: All the way forward, about 10" from the trailer's front wall. Where the axle is, and where the bike will be will end up with the bike over the axle, with the weight slightly forward. If it's a V-nose, you want the tip of the front tire at the line on the floor, prior to entering the "V", so the chock isn't mounted in the "V" part. When mounting the chock, look under the trailer and try to get the two most forward bolts through a floor support, for more strength. If not, use large washers un the underside to create more strength when mounted to the floor. I used 2" washers.
: 4, one in each corner, and as close to the front or rear of the bike's outward tire tip as you can, so the tie-off points are at an angle, and move slightly outward from the bike, and not straight up and down. It makes it more stable, and easier to handle the bike when disconnecting the tie straps.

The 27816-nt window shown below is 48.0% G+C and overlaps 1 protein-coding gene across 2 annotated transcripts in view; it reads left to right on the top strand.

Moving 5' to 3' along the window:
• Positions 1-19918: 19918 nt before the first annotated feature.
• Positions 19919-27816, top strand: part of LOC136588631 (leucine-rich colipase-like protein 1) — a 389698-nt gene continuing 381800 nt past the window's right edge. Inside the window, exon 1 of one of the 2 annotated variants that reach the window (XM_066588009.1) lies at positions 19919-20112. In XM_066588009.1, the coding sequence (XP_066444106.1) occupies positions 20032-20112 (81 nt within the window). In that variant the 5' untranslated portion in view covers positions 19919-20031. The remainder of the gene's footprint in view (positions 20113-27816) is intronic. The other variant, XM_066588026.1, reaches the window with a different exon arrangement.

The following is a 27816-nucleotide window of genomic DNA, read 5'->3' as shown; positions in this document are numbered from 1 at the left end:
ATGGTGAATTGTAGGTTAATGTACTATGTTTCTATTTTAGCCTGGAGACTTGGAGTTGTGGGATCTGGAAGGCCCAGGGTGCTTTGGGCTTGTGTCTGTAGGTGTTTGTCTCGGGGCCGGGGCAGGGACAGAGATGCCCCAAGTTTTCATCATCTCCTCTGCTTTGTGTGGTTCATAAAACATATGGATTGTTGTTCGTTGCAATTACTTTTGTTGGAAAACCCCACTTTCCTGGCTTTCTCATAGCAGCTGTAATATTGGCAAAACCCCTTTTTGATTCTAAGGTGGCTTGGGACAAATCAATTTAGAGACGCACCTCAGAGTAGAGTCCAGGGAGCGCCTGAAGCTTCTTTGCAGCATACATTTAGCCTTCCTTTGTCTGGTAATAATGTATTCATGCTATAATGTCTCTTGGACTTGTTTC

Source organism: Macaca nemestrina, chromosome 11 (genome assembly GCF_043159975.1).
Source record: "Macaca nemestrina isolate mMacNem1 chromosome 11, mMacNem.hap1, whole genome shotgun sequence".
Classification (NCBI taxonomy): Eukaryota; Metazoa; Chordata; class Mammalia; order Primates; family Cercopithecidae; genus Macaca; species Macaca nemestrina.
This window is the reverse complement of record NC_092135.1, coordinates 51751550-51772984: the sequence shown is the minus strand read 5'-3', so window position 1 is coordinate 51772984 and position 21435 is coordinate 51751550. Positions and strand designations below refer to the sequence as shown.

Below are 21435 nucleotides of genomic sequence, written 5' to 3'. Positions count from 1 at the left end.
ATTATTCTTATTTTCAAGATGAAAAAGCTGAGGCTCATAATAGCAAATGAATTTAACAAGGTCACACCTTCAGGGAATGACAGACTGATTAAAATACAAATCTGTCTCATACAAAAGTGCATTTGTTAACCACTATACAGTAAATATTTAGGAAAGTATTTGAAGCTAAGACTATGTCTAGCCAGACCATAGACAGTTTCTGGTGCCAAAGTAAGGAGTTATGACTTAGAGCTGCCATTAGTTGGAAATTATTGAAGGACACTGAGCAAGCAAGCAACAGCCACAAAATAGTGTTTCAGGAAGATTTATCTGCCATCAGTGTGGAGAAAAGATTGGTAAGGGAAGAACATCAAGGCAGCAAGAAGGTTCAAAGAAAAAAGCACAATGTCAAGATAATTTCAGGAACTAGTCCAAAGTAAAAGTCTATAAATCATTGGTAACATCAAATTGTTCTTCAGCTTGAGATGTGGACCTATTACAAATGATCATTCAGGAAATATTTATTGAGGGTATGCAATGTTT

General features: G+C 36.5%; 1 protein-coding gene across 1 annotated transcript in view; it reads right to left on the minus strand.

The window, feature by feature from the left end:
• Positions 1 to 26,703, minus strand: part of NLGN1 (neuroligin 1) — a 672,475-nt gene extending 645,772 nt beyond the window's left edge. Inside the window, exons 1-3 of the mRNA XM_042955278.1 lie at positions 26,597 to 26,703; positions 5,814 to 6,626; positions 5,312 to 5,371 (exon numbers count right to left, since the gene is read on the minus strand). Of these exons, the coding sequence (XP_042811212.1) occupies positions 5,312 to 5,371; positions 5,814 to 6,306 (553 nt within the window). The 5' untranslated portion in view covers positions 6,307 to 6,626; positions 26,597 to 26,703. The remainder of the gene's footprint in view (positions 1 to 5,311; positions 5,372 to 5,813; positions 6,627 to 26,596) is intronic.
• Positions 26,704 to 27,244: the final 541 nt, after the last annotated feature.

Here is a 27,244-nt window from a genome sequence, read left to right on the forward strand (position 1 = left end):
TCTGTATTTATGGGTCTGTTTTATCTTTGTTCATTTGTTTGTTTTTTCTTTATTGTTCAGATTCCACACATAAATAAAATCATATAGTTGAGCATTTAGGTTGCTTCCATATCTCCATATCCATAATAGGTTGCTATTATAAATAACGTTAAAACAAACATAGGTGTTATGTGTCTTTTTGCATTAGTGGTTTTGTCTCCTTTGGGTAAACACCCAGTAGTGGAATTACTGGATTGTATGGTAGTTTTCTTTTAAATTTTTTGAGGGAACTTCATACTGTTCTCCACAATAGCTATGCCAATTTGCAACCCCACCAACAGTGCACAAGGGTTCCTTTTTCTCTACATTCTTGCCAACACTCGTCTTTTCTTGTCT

Don't cheap-out on the wratcheting straps either. You get what you pay for and there's nothing worse then opening the trailer door and seeing a failed strap and about $1500 in damage due to a bike that came up hooked....
If you can, look at E-track, as that allows for movement and placement of D-rings anywhere you want. You screw the E-track down, making the trailer more "bike friendly" to more then just one bike, or vehicle for that matter. It mounts to the floor and allows for straps, or strap ringd to "clip in" to it and can be easilly moved. I ended up adding that to mine, after the hoops you see in each corner.
My enclosed trailer, before I sold it...